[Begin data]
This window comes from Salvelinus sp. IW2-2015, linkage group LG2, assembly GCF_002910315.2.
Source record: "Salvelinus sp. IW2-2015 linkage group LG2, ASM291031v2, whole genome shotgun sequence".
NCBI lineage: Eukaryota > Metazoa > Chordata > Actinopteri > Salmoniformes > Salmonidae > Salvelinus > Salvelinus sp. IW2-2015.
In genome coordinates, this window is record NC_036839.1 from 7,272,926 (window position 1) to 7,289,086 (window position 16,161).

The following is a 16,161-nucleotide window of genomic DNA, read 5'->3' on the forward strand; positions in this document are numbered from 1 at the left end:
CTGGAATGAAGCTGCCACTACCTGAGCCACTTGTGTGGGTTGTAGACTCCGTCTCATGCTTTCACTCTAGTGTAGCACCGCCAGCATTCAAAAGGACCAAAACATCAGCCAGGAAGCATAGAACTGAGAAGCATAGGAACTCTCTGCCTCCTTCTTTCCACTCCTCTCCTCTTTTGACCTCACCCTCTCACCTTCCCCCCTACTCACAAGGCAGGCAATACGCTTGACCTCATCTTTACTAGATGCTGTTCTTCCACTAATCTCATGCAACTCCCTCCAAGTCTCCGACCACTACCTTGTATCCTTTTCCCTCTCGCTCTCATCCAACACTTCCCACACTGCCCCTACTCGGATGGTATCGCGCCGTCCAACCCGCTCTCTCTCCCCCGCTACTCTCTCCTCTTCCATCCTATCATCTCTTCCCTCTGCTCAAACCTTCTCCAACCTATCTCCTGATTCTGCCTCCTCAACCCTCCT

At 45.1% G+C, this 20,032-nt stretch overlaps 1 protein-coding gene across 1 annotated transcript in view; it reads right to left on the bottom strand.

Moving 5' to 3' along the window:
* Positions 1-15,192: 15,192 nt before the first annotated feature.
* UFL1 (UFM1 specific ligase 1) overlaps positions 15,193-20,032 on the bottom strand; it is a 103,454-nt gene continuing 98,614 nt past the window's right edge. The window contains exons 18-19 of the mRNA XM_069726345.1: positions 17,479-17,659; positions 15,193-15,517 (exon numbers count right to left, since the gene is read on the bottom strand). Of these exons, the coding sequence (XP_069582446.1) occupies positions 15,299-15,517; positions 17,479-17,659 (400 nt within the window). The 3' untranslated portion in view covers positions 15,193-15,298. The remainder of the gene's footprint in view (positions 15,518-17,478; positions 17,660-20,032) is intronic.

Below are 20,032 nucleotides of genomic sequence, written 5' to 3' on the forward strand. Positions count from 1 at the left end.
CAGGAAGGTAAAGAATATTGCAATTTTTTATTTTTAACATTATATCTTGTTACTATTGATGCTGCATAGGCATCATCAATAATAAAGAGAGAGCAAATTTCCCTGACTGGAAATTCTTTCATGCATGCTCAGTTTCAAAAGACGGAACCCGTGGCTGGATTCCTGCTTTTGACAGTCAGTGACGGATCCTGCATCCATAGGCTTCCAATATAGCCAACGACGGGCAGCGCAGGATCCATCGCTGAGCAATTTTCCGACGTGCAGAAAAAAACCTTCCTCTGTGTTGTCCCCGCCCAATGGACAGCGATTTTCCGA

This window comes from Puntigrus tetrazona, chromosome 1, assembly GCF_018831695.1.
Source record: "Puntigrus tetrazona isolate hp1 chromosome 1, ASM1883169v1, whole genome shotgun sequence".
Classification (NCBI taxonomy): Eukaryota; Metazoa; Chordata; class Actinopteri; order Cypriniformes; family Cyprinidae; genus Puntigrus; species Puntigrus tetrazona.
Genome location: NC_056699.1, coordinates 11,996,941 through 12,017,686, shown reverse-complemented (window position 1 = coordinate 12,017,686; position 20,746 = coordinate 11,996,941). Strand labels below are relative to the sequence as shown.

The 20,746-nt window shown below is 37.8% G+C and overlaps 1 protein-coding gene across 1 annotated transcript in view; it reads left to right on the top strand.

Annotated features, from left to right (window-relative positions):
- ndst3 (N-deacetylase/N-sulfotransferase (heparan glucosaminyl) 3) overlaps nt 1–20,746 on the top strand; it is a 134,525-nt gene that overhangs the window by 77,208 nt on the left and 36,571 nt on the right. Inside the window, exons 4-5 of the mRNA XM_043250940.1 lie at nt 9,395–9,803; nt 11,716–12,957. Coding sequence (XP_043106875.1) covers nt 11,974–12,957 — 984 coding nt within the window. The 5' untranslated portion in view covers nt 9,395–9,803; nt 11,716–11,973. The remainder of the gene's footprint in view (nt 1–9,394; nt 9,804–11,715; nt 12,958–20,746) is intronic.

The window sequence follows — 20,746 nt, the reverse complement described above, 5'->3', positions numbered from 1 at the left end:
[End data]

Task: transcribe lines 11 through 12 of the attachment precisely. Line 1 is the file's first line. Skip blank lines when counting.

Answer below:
Below are 20,032 nucleotides of genomic sequence, written 5' to 3' on the forward strand. Positions count from 1 at the left end.
CAGGAAGGTAAAGAATATTGCAATTTTTTATTTTTAACATTATATCTTGTTACTATTGATGCTGCATAGGCATCATCAATAATAAAGAGAGAGCAAATTTCCCTGACTGGAAATTCTTTCATGCATGCTCAGTTTCAAAAGACGGAACCCGTGGCTGGATTCCTGCTTTTGACAGTCAGTGACGGATCCTGCATCCATAGGCTTCCAATATAGCCAACGACGGGCAGCGCAGGATCCATCGCTGAGCAATTTTCCGACGTGCAGAAAAAAACCTTCCTCTGTGTTGTCCCCGCCCAATGGACAGCGATTTTCCGA